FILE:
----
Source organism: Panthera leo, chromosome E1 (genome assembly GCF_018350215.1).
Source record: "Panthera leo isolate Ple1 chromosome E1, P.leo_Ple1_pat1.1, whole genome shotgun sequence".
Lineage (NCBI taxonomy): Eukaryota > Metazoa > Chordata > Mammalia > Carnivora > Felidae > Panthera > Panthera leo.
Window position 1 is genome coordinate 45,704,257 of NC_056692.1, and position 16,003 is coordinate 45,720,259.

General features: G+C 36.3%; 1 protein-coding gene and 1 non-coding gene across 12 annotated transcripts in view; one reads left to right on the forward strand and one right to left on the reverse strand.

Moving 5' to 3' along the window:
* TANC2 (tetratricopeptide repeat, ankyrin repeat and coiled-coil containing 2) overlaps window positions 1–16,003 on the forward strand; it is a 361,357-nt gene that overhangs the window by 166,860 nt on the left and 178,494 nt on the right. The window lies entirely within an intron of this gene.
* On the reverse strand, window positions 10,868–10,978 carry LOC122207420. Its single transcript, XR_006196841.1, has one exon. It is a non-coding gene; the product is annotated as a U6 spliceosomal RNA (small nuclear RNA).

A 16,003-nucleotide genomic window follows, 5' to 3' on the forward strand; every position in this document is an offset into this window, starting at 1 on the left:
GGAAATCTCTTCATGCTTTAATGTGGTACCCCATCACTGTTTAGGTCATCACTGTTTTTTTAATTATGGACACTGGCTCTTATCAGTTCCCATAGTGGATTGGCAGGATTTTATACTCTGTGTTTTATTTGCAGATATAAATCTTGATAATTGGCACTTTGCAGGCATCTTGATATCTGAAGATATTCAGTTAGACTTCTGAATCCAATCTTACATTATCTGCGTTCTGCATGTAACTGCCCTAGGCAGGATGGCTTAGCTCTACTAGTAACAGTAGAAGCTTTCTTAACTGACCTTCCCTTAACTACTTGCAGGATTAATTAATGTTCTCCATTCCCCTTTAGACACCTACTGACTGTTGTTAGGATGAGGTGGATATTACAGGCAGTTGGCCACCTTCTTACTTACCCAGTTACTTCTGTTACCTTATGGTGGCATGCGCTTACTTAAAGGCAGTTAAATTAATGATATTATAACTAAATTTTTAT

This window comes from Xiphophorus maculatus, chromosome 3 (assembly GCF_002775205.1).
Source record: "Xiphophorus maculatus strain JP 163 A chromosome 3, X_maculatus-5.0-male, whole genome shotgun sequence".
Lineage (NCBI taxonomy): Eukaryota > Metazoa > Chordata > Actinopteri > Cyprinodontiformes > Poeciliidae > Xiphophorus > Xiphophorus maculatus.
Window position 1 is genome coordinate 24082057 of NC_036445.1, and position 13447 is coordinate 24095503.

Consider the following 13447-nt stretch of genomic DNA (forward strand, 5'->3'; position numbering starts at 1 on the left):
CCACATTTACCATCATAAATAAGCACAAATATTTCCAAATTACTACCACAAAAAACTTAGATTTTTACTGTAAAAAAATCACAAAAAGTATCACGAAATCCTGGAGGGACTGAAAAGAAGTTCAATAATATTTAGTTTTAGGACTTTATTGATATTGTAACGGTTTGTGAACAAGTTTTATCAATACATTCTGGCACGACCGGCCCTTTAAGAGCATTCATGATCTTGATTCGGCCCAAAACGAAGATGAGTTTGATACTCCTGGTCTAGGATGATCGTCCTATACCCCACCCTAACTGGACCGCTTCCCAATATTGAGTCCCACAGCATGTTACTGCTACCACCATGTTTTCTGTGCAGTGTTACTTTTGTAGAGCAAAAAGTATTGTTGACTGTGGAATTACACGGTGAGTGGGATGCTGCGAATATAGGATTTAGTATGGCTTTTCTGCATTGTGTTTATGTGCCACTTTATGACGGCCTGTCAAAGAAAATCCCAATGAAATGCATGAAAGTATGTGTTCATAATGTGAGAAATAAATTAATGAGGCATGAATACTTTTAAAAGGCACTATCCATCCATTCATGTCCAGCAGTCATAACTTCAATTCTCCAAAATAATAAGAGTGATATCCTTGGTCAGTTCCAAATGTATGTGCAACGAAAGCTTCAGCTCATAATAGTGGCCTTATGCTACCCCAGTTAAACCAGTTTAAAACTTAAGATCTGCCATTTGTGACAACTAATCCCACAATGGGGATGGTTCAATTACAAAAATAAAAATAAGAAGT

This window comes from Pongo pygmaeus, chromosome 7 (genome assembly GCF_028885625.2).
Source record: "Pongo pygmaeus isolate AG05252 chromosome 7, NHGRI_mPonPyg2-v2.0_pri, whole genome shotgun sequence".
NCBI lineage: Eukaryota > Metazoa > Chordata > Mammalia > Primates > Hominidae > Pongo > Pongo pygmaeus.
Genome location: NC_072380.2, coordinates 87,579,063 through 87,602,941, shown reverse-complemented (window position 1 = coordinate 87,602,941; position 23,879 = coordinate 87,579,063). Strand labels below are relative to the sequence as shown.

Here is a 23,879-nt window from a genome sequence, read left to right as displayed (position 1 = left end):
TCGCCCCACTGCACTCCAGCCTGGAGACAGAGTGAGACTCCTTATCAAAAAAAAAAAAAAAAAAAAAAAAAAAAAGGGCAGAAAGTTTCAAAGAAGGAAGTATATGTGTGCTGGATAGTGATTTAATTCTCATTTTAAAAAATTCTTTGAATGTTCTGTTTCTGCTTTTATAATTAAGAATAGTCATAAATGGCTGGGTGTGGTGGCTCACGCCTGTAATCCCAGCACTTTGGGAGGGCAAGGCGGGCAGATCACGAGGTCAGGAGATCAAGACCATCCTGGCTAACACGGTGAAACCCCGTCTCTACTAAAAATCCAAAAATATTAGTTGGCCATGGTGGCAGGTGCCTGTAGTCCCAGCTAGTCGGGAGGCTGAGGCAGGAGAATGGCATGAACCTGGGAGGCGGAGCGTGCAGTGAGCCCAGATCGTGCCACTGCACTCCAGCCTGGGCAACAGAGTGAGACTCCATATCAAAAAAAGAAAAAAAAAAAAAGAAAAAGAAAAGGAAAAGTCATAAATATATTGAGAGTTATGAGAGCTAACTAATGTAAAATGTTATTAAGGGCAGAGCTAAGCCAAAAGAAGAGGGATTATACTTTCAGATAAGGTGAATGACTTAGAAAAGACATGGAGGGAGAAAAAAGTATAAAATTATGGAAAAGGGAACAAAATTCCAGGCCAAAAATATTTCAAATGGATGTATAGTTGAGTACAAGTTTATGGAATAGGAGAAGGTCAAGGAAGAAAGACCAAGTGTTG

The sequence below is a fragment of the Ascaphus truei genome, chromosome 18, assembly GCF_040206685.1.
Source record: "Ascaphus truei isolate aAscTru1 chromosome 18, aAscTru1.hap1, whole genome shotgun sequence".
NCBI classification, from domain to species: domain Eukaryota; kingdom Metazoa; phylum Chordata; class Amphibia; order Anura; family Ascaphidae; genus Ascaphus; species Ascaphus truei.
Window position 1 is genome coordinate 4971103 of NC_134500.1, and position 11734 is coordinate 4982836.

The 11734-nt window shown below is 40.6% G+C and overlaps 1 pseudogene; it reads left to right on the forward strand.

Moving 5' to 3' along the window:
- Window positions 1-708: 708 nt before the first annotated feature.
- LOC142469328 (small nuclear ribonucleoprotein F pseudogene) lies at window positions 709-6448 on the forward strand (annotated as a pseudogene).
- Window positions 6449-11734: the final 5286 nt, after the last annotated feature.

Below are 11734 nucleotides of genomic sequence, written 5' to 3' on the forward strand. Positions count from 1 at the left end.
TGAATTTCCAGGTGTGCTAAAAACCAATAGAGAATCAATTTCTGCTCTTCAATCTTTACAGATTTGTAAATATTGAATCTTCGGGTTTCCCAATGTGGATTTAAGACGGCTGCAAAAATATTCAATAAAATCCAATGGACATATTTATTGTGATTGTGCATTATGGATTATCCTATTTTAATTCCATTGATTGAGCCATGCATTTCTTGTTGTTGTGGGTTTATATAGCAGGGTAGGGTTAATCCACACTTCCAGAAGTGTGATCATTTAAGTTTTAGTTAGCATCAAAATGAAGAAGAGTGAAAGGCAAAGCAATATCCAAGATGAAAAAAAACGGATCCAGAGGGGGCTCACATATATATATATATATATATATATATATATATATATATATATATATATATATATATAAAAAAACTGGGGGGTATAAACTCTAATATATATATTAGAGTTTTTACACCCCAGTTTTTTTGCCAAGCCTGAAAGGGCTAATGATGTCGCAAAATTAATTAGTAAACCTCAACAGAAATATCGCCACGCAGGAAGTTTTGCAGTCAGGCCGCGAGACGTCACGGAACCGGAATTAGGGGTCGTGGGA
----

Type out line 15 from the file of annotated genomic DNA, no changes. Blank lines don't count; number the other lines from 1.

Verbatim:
Consider the following 13447-nt stretch of genomic DNA (forward strand, 5'->3'; position numbering starts at 1 on the left):